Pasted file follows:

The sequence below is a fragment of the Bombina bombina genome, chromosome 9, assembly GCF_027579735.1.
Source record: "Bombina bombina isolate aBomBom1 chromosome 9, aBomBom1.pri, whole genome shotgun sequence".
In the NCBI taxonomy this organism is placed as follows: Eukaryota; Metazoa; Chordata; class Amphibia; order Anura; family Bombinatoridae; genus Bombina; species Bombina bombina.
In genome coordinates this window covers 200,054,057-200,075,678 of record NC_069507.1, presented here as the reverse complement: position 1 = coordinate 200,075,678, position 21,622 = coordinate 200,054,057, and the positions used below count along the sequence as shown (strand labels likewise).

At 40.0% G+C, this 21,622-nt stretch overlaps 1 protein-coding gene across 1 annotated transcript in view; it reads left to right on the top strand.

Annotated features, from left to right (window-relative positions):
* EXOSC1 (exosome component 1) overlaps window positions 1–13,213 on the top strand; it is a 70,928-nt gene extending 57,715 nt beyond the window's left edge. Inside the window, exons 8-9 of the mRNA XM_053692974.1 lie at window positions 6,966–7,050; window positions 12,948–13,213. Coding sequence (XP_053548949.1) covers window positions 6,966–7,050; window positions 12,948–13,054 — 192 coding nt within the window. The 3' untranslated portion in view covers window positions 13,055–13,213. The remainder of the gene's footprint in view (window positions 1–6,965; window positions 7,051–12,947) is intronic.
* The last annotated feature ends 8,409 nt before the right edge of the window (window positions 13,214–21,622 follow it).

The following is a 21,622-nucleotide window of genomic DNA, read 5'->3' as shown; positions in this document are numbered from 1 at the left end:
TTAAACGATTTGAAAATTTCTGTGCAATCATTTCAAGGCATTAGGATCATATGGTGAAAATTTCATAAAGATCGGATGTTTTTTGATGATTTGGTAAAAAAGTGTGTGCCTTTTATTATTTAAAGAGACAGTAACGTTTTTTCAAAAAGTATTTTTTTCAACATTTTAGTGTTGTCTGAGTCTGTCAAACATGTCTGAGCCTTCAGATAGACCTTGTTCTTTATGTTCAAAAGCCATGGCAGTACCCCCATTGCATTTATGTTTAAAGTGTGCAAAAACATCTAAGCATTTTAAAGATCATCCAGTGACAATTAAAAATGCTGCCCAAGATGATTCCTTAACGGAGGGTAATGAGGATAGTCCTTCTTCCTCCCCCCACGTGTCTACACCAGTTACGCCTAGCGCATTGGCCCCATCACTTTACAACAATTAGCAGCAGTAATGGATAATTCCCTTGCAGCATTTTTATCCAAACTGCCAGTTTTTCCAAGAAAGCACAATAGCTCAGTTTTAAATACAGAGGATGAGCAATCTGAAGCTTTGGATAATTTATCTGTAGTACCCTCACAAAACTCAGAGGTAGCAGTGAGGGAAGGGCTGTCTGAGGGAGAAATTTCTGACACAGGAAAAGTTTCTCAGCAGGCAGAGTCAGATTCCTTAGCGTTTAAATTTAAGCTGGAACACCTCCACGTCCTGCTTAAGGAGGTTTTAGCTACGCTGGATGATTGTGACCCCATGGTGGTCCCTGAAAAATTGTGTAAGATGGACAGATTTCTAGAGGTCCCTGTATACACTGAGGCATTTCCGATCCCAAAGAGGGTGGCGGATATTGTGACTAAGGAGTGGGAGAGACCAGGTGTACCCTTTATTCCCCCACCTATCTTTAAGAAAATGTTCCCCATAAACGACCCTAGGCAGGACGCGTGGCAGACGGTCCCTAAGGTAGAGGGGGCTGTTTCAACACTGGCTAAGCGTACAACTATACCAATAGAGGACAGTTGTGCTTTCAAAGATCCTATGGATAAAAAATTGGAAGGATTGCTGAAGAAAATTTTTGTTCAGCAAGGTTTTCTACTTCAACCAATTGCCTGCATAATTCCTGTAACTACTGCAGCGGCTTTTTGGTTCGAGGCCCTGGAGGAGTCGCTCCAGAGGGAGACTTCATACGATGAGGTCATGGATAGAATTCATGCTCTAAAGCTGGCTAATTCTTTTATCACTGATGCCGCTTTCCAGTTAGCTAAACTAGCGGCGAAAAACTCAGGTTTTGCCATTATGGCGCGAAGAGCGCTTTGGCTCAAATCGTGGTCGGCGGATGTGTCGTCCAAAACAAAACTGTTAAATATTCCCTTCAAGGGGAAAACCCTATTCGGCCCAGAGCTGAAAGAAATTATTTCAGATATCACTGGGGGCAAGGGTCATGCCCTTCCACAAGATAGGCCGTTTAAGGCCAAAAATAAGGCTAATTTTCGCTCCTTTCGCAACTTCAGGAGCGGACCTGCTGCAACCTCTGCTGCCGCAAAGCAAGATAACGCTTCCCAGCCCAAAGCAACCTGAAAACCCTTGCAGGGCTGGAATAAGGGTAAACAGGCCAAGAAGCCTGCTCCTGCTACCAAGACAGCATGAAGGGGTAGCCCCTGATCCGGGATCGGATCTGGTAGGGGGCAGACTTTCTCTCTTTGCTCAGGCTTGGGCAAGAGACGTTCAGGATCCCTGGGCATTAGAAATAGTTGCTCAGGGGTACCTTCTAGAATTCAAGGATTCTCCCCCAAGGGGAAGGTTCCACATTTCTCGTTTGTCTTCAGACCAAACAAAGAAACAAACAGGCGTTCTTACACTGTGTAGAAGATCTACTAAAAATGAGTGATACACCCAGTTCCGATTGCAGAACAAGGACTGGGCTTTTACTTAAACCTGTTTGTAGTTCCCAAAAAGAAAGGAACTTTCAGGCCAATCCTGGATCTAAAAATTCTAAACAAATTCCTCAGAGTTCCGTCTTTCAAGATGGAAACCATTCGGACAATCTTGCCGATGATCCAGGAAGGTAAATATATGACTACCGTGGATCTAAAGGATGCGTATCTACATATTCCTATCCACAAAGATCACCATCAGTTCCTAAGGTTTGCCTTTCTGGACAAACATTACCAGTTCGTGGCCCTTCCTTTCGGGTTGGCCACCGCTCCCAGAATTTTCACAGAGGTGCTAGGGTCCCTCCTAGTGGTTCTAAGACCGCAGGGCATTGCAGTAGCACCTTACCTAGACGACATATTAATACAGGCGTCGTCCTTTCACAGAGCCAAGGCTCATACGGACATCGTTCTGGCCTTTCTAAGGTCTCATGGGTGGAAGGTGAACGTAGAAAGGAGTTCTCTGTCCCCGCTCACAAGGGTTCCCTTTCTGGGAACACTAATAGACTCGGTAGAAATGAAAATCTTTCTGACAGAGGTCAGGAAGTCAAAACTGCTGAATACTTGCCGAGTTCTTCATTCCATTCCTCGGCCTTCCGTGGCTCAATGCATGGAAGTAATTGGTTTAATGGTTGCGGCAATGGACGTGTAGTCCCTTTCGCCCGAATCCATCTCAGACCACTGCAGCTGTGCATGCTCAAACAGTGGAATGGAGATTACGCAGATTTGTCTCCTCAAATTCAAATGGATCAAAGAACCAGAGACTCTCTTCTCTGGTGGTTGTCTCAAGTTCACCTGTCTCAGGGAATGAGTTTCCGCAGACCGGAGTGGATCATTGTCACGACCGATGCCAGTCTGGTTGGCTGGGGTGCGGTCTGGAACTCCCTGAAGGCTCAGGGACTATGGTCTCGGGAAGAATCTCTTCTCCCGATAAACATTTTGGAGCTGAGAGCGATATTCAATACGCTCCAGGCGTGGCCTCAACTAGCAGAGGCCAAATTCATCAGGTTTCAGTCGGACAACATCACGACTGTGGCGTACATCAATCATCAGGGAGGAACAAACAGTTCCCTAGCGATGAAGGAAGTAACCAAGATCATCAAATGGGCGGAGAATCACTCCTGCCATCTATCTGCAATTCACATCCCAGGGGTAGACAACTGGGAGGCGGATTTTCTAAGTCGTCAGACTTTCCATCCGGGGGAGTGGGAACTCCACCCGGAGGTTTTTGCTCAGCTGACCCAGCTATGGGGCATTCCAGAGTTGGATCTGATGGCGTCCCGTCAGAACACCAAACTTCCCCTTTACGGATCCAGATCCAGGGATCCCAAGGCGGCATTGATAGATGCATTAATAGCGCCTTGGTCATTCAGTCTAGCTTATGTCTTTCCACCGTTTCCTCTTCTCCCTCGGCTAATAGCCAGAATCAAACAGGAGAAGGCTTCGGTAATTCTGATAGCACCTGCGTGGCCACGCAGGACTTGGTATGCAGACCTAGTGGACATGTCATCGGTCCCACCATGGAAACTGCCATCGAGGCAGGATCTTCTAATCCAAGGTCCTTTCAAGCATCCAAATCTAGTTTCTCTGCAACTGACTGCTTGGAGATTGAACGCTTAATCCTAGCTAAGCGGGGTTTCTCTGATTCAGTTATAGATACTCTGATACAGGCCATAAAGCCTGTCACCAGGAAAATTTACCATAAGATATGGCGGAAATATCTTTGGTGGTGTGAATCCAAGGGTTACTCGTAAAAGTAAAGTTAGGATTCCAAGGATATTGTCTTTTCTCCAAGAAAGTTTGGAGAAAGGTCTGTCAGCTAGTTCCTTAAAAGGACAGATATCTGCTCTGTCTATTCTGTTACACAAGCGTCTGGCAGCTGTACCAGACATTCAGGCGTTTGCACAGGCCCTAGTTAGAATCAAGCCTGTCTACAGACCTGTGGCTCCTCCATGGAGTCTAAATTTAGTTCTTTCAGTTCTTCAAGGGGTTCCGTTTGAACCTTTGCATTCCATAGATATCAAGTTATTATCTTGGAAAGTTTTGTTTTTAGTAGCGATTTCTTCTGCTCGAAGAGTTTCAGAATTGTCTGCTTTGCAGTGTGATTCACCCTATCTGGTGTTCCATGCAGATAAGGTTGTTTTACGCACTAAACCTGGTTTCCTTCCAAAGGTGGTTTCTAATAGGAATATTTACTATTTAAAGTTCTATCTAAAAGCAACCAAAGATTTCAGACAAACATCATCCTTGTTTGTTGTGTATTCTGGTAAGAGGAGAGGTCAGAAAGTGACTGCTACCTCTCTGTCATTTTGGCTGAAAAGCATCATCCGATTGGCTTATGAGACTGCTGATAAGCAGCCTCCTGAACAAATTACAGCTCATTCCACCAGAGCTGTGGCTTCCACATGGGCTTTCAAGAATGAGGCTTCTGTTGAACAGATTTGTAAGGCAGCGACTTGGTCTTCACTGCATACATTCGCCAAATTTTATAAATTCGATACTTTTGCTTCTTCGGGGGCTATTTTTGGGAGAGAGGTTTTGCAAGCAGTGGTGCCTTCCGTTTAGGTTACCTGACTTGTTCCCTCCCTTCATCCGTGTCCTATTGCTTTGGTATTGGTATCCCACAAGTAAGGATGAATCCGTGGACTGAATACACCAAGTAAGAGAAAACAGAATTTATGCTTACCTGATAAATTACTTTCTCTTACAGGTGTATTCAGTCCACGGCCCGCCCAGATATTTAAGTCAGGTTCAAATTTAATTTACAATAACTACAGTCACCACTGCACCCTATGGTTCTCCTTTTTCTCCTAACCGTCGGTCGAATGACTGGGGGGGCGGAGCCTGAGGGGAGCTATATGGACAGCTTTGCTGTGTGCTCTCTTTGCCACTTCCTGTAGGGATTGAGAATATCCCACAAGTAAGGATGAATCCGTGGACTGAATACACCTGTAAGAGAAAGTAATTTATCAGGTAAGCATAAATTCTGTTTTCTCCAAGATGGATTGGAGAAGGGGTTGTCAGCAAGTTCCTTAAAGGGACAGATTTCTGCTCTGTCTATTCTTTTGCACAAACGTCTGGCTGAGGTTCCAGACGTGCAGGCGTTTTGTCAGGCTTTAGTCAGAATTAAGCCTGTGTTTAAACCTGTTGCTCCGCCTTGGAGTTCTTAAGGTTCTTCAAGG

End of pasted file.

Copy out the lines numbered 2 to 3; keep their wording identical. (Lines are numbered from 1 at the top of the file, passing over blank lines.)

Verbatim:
Source record: "Bombina bombina isolate aBomBom1 chromosome 9, aBomBom1.pri, whole genome shotgun sequence".
In the NCBI taxonomy this organism is placed as follows: Eukaryota; Metazoa; Chordata; class Amphibia; order Anura; family Bombinatoridae; genus Bombina; species Bombina bombina.